How does an enduro bike differ from a trail bike? Or an all-mountain bike? There may not be a massive difference but small details all add up. Here&#039;s our rundown of what makes a great enduro bike.
Fitting between Trail bikes and Downhill bikes, Enduro bikes are full suspension bikes sporting 140mm-170mm of travel designed to be ridden aggressively on technical trails. They still need to be pedalled around all day, so low weight and efficient riding position are still desirable.
Enduro bikes don’t have to the preserve of Enduro race courses. Riders who do ‘Trail’ riding terrain but place an emphasis on aggressively attacking the technical sections can often be well served by an Enduro bike.
A minimum of 140mm travel is the norm for Enduro bikes. The majority of Enduro bikes will have 150mm-160mm of travel.
The suspension designs will vary greatly from manufacturer to manufacturer. Each brand has their own bespoke design and each design will work a bit differently. Some will bias bump absorption, others will prioritise pedalling efficiency. The differences won’t be huge but Enduro racers are concerned with subtle variations and finding the perfect bike for their particular riding style.
The suspension will offer a high degree of adjustability too (damping feel, amount of travel), so that riders can tweak the bike’s handling for different sorts of trails and trail conditions.
In the Enduro genre, carbon bikes are a more common choice than they are in other genres. Most Enduro bikes are still aluminium but there’s a more significant number of high end carbon bikes to be seen in the line-ups of Enduro races.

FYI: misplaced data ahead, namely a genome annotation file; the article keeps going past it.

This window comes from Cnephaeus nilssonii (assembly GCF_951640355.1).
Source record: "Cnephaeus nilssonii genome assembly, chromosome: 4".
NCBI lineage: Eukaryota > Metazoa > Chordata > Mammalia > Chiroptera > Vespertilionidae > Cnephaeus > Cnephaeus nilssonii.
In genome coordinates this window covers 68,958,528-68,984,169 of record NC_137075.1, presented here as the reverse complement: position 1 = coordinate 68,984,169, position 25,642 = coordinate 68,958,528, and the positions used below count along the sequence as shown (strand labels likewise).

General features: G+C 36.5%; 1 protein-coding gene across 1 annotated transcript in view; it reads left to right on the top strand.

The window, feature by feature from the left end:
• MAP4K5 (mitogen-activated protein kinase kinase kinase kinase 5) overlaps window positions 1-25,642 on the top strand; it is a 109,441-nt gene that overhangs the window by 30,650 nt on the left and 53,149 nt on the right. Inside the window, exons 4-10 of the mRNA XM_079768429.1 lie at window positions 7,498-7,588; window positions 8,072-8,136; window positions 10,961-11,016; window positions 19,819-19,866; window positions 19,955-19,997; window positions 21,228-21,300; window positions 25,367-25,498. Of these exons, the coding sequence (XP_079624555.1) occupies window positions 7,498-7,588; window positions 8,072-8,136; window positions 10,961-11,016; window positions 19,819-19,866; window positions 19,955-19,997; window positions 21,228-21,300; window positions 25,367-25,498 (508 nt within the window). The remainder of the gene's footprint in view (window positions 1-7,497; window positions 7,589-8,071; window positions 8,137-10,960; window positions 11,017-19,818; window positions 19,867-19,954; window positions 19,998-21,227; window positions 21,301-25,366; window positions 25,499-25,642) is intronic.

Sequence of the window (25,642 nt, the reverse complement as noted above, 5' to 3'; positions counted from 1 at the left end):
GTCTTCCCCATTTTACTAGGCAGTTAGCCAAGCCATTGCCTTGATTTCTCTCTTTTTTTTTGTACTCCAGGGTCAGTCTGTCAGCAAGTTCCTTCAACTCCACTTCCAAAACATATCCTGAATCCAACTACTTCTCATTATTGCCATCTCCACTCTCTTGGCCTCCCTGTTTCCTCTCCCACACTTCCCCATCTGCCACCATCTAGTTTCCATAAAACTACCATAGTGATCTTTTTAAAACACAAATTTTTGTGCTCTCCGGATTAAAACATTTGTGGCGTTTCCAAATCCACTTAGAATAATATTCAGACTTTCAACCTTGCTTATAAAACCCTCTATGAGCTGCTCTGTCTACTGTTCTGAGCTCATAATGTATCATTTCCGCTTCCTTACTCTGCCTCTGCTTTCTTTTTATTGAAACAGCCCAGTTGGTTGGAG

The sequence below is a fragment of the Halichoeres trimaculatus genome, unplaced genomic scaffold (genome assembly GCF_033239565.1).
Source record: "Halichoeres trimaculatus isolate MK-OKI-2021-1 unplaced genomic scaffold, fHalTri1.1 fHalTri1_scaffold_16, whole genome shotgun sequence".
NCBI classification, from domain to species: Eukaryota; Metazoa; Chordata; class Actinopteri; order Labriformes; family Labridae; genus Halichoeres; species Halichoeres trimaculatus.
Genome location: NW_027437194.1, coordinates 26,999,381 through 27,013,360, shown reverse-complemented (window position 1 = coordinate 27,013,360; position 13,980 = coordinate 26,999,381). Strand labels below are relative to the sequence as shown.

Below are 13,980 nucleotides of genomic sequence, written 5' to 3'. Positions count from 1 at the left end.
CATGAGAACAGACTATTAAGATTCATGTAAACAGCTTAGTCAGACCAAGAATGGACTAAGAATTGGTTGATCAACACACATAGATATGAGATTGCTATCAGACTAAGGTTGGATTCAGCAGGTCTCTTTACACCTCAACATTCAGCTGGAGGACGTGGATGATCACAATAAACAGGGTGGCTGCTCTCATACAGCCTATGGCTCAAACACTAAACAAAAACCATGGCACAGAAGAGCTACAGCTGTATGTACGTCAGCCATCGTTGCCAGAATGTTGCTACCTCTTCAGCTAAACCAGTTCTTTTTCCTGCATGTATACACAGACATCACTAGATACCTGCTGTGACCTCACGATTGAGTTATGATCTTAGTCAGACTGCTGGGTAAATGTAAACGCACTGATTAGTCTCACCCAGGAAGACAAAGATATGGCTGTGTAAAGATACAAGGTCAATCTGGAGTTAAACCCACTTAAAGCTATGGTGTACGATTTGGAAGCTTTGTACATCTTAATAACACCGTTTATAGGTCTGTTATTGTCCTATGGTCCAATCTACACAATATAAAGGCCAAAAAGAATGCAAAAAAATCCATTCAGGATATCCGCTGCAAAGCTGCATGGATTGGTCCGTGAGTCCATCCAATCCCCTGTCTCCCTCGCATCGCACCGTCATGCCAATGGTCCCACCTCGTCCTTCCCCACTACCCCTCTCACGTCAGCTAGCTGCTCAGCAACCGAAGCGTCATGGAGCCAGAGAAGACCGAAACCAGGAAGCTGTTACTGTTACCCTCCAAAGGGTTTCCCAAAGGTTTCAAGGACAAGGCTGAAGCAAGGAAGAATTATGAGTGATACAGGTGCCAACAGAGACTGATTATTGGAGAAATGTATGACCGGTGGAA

It makes sense to go carbon if you can afford to. With Enduro requiring almost-Downhill levels of suspension travel and frame strength, without using carbon the bike can end up being undesirably heavy.
The majority of Enduro bikes have 27.5in wheels. This in part is due to the relative absence of hard-hitting 29in componentry that has been available up until now (forks, wheels, tyres).
It’s also to do with rider height and rider experience. Riders shorter than 5’7” can find 29in wheels combined with long travel ending up compromising standover.
Perhaps more importantly, Enduro riders are simply more used to riding smaller wheels. 27.5in wheels handle very similarly to 26in wheels whereas 29in wheels require a significant adjustment in riding style and technique.
There’s plenty of evidence that 29in wheels are faster but there’s still the question mark over whether they’re as much ‘fun’. It’s a funny old world.
Geometry and componentry
Enduro bikes have developed rather ‘Jekyll and Hyde’ geometry. By that we mean that they’re designed to do two things: steady seated climbing and ragged, out-of-the-saddle, trail attacking.
Steep seat angles, long top tubes, low bottom brackets, slack head angles, short stems, wide handlebars, big brakes, tubeless tyres. These are all standard issue on a sorted Enduro bike.
Why spend more?
Bikes get lighter as the price tag increases. It’s a fact. Saving weight is worthwhile and desirable for any type of cycling.
A heavy Enduro bike is something to avoid. It’ll just be a sluggish Trail bike or an underwhelming Downhill bike. Unfortunately getting a light bike that’s still capable of surviving an Enduro race involves spending a lot of money.
An Enduro bike minimum: air sprung forks and shocks, carbon components, tubeless wheelset, single-chainring drivetrain, ‘dropper seatpost.